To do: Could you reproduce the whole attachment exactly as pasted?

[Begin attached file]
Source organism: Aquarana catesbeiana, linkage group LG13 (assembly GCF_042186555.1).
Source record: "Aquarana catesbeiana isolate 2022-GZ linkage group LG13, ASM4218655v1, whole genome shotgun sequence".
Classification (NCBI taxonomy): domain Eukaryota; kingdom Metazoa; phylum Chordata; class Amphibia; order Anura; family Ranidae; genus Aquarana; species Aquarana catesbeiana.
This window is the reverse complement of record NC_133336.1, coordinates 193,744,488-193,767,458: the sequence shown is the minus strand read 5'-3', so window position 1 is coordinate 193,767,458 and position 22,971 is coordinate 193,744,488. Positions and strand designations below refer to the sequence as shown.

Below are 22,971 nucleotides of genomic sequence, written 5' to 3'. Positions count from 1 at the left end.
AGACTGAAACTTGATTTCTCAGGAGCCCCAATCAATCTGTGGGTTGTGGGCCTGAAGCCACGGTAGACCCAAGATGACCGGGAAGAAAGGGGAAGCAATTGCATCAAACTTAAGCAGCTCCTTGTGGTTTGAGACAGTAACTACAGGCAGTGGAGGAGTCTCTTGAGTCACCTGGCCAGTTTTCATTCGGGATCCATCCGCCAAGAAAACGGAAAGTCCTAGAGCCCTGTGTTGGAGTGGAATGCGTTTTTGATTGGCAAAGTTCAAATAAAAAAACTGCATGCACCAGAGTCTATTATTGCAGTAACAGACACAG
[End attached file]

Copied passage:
Source organism: Aquarana catesbeiana, linkage group LG13 (assembly GCF_042186555.1).
Source record: "Aquarana catesbeiana isolate 2022-GZ linkage group LG13, ASM4218655v1, whole genome shotgun sequence".
Classification (NCBI taxonomy): domain Eukaryota; kingdom Metazoa; phylum Chordata; class Amphibia; order Anura; family Ranidae; genus Aquarana; species Aquarana catesbeiana.
This window is the reverse complement of record NC_133336.1, coordinates 193,744,488-193,767,458: the sequence shown is the minus strand read 5'-3', so window position 1 is coordinate 193,767,458 and position 22,971 is coordinate 193,744,488. Positions and strand designations below refer to the sequence as shown.

Below are 22,971 nucleotides of genomic sequence, written 5' to 3'. Positions count from 1 at the left end.
AGACTGAAACTTGATTTCTCAGGAGCCCCAATCAATCTGTGGGTTGTGGGCCTGAAGCCACGGTAGACCCAAGATGACCGGGAAGAAAGGGGAAGCAATTGCATCAAACTTAAGCAGCTCCTTGTGGTTTGAGACAGTAACTACAGGCAGTGGAGGAGTCTCTTGAGTCACCTGGCCAGTTTTCATTCGGGATCCATCCGCCAAGAAAACGGAAAGTCCTAGAGCCCTGTGTTGGAGTGGAATGCGTTTTTGATTGGCAAAGTTCAAATAAAAAAACTGCATGCACCAGAGTCTATTATTGCAGTAACAGACACAG